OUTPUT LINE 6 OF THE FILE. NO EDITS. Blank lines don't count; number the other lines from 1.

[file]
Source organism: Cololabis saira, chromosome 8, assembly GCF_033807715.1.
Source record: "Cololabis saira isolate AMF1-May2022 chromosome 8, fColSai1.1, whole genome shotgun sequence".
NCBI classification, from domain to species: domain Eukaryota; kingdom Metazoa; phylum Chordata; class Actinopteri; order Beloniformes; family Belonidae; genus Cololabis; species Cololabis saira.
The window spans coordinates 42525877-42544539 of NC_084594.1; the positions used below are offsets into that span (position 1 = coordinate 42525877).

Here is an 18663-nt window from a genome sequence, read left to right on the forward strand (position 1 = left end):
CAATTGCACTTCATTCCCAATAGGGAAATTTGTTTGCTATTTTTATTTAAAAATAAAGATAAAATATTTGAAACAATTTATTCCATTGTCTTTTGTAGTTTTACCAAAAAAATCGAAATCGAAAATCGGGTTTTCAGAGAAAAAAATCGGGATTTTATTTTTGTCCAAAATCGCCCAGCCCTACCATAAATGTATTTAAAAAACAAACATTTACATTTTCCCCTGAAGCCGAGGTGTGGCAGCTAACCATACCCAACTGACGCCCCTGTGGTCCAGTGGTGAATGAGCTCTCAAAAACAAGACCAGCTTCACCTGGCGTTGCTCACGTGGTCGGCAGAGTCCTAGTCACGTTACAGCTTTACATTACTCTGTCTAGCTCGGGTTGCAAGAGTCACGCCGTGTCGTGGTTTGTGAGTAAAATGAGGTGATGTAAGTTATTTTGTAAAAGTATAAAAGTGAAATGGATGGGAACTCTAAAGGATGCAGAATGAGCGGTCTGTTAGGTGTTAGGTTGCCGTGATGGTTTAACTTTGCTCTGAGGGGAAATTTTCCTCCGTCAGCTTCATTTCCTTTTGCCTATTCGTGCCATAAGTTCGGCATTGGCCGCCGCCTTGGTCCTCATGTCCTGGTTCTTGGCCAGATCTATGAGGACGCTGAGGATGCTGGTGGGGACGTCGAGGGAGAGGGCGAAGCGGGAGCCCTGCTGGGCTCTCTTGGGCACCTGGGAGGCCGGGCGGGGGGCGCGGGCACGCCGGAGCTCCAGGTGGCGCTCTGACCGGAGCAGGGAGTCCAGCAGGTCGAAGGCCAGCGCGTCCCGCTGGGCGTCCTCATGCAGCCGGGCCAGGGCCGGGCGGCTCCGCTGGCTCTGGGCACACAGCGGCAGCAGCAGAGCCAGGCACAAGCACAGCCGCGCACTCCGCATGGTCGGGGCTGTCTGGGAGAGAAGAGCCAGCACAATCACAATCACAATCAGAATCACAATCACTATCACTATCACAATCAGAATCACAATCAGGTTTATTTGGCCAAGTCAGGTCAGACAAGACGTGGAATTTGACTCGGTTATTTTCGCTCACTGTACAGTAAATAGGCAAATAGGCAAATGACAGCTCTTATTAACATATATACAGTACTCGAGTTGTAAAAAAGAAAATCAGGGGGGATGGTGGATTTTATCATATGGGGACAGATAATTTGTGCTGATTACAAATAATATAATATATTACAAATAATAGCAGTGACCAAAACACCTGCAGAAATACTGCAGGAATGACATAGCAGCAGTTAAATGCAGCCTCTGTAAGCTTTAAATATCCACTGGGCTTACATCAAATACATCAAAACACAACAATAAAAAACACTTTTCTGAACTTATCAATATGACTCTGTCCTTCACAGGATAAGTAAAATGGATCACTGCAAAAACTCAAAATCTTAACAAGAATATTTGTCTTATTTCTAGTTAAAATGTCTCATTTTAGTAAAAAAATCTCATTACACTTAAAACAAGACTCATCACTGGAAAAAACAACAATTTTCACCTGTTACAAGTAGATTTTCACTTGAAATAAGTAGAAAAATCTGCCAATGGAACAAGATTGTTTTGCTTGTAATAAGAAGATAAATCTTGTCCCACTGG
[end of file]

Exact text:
CAATTGCACTTCATTCCCAATAGGGAAATTTGTTTGCTATTTTTATTTAAAAATAAAGATAAAATATTTGAAACAATTTATTCCATTGTCTTTTGTAGTTTTACCAAAAAAATCGAAATCGAAAATCGGGTTTTCAGAGAAAAAAATCGGGATTTTATTTTTGTCCAAAATCGCCCAGCCCTACCATAAATGTATTTAAAAAACAAACATTTACATTTTCCCCTGAAGCCGAGGTGTGGCAGCTAACCATACCCAACTGACGCCCCTGTGGTCCAGTGGTGAATGAGCTCTCAAAAACAAGACCAGCTTCACCTGGCGTTGCTCACGTGGTCGGCAGAGTCCTAGTCACGTTACAGCTTTACATTACTCTGTCTAGCTCGGGTTGCAAGAGTCACGCCGTGTCGTGGTTTGTGAGTAAAATGAGGTGATGTAAGTTATTTTGTAAAAGTATAAAAGTGAAATGGATGGGAACTCTAAAGGATGCAGAATGAGCGGTCTGTTAGGTGTTAGGTTGCCGTGATGGTTTAACTTTGCTCTGAGGGGAAATTTTCCTCCGTCAGCTTCATTTCCTTTTGCCTATTCGTGCCATAAGTTCGGCATTGGCCGCCGCCTTGGTCCTCATGTCCTGGTTCTTGGCCAGATCTATGAGGACGCTGAGGATGCTGGTGGGGACGTCGAGGGAGAGGGCGAAGCGGGAGCCCTGCTGGGCTCTCTTGGGCACCTGGGAGGCCGGGCGGGGGGCGCGGGCACGCCGGAGCTCCAGGTGGCGCTCTGACCGGAGCAGGGAGTCCAGCAGGTCGAAGGCCAGCGCGTCCCGCTGGGCGTCCTCATGCAGCCGGGCCAGGGCCGGGCGGCTCCGCTGGCTCTGGGCACACAGCGGCAGCAGCAGAGCCAGGCACAAGCACAGCCGCGCACTCCGCATGGTCGGGGCTGTCTGGGAGAGAAGAGCCAGCACAATCACAATCACAATCAGAATCACAATCACTATCACTATCACAATCAGAATCACAATCAGGTTTATTTGGCCAAGTCAGGTCAGACAAGACGTGGAATTTGACTCGGTTATTTTCGCTCACTGTACAGTAAATAGGCAAATAGGCAAATGACAGCTCTTATTAACATATATACAGTACTCGAGTTGTAAAAAAGAAAATCAGGGGGGATGGTGGATTTTATCATATGGGGACAGATAATTTGTGCTGATTACAAATAATATAATATATTACAAATAATAGCAGTGACCAAAACACCTGCAGAAATACTGCAGGAATGACATAGCAGCAGTTAAATGCAGCCTCTGTAAGCTTTAAATATCCACTGGGCTTACATCAAATACATCAAAACACAACAATAAAAAACACTTTTCTGAACTTATCAATATGACTCTGTCCTTCACAGGATAAGTAAAATGGATCACTGCAAAAACTCAAAATCTTAACAAGAATATTTGTCTTATTTCTAGTTAAAATGTCTCATTTTAGTAAAAAAATCTCATTACACTTAAAACAAGACTCATCACTGGAAAAAACAACAATTTTCACCTGTTACAAGTAGATTTTCACTTGAAATAAGTAGAAAAATCTGCCAATGGAACAAGATTGTTTTGCTTGTAATAAGAAGATAAATCTTGTCCCACTGG